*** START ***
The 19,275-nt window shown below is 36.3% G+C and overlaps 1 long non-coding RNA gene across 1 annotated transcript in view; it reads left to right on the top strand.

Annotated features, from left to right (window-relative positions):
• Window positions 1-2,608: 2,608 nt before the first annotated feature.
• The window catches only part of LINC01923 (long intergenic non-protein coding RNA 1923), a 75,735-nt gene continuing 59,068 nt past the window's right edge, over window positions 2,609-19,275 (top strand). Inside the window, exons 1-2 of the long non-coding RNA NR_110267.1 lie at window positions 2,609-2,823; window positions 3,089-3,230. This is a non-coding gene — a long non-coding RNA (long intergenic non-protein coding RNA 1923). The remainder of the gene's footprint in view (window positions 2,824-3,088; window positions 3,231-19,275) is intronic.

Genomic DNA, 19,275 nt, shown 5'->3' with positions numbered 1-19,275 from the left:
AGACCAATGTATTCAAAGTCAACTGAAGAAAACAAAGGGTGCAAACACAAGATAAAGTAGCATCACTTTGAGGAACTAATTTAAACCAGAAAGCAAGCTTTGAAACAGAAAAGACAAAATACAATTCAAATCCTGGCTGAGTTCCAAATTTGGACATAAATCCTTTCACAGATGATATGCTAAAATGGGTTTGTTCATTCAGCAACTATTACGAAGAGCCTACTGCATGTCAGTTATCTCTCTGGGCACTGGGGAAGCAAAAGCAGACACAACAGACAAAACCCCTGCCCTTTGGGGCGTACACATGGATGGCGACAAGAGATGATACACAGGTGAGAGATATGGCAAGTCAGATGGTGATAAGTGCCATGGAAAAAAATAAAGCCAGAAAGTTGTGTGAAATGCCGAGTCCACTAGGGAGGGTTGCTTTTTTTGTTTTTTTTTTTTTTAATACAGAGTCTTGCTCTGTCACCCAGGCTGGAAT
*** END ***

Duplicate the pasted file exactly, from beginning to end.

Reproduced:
The 19,275-nt window shown below is 36.3% G+C and overlaps 1 long non-coding RNA gene across 1 annotated transcript in view; it reads left to right on the top strand.

Annotated features, from left to right (window-relative positions):
• Window positions 1-2,608: 2,608 nt before the first annotated feature.
• The window catches only part of LINC01923 (long intergenic non-protein coding RNA 1923), a 75,735-nt gene continuing 59,068 nt past the window's right edge, over window positions 2,609-19,275 (top strand). Inside the window, exons 1-2 of the long non-coding RNA NR_110267.1 lie at window positions 2,609-2,823; window positions 3,089-3,230. This is a non-coding gene — a long non-coding RNA (long intergenic non-protein coding RNA 1923). The remainder of the gene's footprint in view (window positions 2,824-3,088; window positions 3,231-19,275) is intronic.

Genomic DNA, 19,275 nt, shown 5'->3' with positions numbered 1-19,275 from the left:
AGACCAATGTATTCAAAGTCAACTGAAGAAAACAAAGGGTGCAAACACAAGATAAAGTAGCATCACTTTGAGGAACTAATTTAAACCAGAAAGCAAGCTTTGAAACAGAAAAGACAAAATACAATTCAAATCCTGGCTGAGTTCCAAATTTGGACATAAATCCTTTCACAGATGATATGCTAAAATGGGTTTGTTCATTCAGCAACTATTACGAAGAGCCTACTGCATGTCAGTTATCTCTCTGGGCACTGGGGAAGCAAAAGCAGACACAACAGACAAAACCCCTGCCCTTTGGGGCGTACACATGGATGGCGACAAGAGATGATACACAGGTGAGAGATATGGCAAGTCAGATGGTGATAAGTGCCATGGAAAAAAATAAAGCCAGAAAGTTGTGTGAAATGCCGAGTCCACTAGGGAGGGTTGCTTTTTTTGTTTTTTTTTTTTTTAATACAGAGTCTTGCTCTGTCACCCAGGCTGGAAT